WARD (voice over): Since yesterday we've proved that nothing will happen, and we give assurance to everyone that they will be safe, Mawlawi Akhundzada tells us. And we follow our leaders once we make a promise, we stick to it.

Maintaining law and order is top of that list of promises. At the presidential palace, the Taliban are now guarding the gate. They say they're here to fill the vacuum left when the government fled. But the welcoming spirit only extends so far and my presence soon creates tension.

WARD: They've just told me to stand to the side because I'm a woman.

WARD (voice over): The Taliban have yet to implement their draconian version of Islamic law. But many are already preparing for it.

WARD: You can see this beauty salon and many others have actually painted over images on their storefronts of uncovered women.

WARD (voice over): Taliban commander Assad Massoud Khistani says Islamic rule will be implemented gradually.

WARD: How will you protect women? Because many women are afraid, they will not be allowed to go to school. They will not be allowed to work.

ASSAD MASSOUD KHISTANI, TALIBAN COMMANDER: The female, the woman can continue their life and we will not say anything for them. They can go to their school. They can continue their education but with Islamic hijab.

WARD: So, like I'm wearing?

KHISTANI: Not like you but covering their faces as well.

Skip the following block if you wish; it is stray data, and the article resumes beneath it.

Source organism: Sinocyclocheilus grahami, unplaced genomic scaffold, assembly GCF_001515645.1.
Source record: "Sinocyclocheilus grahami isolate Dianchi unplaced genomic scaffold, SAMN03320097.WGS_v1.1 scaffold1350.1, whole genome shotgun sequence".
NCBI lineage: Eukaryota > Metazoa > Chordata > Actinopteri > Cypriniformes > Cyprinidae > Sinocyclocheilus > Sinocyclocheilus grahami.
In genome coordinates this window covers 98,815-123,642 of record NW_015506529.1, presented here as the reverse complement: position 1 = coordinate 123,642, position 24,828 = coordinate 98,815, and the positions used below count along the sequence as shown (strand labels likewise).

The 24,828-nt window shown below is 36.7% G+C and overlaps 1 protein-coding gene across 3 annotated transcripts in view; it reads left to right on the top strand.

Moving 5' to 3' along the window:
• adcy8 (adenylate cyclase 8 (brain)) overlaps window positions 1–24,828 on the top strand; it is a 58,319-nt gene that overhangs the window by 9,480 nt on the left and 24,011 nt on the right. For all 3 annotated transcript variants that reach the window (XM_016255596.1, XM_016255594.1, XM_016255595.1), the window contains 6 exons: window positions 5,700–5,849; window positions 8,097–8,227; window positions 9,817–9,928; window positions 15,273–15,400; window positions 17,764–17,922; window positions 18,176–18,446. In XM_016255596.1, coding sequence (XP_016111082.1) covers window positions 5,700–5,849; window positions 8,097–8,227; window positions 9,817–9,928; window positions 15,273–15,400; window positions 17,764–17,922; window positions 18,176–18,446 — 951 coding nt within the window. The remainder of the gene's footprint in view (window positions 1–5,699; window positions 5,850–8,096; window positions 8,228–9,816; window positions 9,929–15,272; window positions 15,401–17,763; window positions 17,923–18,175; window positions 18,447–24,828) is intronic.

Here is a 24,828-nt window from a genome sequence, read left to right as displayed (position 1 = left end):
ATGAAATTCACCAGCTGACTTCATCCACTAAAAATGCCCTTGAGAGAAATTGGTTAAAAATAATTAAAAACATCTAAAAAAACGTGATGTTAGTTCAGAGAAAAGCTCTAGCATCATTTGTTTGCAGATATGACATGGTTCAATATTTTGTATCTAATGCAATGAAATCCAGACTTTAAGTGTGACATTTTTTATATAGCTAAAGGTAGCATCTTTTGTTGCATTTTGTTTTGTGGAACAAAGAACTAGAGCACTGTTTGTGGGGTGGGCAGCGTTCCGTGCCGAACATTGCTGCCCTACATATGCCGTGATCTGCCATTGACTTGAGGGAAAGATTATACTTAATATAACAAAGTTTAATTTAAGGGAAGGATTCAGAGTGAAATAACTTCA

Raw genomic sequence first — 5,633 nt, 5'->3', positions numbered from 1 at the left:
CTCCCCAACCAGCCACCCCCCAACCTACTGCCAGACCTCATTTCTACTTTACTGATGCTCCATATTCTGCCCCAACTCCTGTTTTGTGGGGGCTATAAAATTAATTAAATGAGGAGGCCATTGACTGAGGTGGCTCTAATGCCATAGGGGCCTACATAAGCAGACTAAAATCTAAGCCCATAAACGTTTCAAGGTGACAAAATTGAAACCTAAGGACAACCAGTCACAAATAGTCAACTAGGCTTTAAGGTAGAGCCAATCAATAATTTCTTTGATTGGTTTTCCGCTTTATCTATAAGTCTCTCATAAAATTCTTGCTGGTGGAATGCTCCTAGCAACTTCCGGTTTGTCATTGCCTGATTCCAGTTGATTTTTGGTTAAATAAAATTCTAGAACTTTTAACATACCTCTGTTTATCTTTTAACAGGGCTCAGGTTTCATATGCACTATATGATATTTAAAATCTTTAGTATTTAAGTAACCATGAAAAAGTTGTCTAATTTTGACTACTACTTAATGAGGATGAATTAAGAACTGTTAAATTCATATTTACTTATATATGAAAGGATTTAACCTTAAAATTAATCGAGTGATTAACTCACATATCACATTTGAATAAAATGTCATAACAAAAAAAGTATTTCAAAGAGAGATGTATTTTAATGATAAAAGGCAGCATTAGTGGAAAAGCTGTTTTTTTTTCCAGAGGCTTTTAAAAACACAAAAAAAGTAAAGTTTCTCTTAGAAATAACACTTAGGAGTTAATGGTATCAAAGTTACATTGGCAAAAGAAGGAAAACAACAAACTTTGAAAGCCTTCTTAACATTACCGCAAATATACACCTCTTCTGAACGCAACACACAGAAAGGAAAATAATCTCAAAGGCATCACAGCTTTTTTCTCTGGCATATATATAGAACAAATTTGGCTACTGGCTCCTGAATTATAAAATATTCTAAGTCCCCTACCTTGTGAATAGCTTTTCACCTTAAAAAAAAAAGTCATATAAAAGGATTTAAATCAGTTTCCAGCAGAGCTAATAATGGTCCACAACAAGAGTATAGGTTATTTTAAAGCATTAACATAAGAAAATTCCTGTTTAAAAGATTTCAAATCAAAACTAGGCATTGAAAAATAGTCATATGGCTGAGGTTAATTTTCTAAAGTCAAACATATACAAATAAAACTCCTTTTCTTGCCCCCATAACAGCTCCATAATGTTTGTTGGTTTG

WARD: Cover the face?


WARD: So, you mean niqab?


WARD: Why do they have to cover their face?

KHISTANI: Because it is in our Islam.

WARD: Is it in Islam, though that you have to wear niqab?

KHISTANI: Of course, of course, of course, it is in Islam.

WARD (voice over): Most ordinary Afghans we meet are in a state of shock struggling to process the last 24 hours.

Fisula (ph) tells us his father was in the Afghan army and was killed this summer. Now he doesn't know what to do.

FISULA (ph): Yesterday I have lost everything. I don't feel secure in here.

WARD: You're afraid?

FISULA: Yes, I'm afraid. I lost my dad. I lost my mom in Logar Province two months ago.

WARD: I'm sorry to hear that.

FISULA: Just I am with my little sister. We are living at home that's why I am afraid from everything. It's big problem. That is a big problem for us.

WARD (voice over): It's a feeling shared by so many.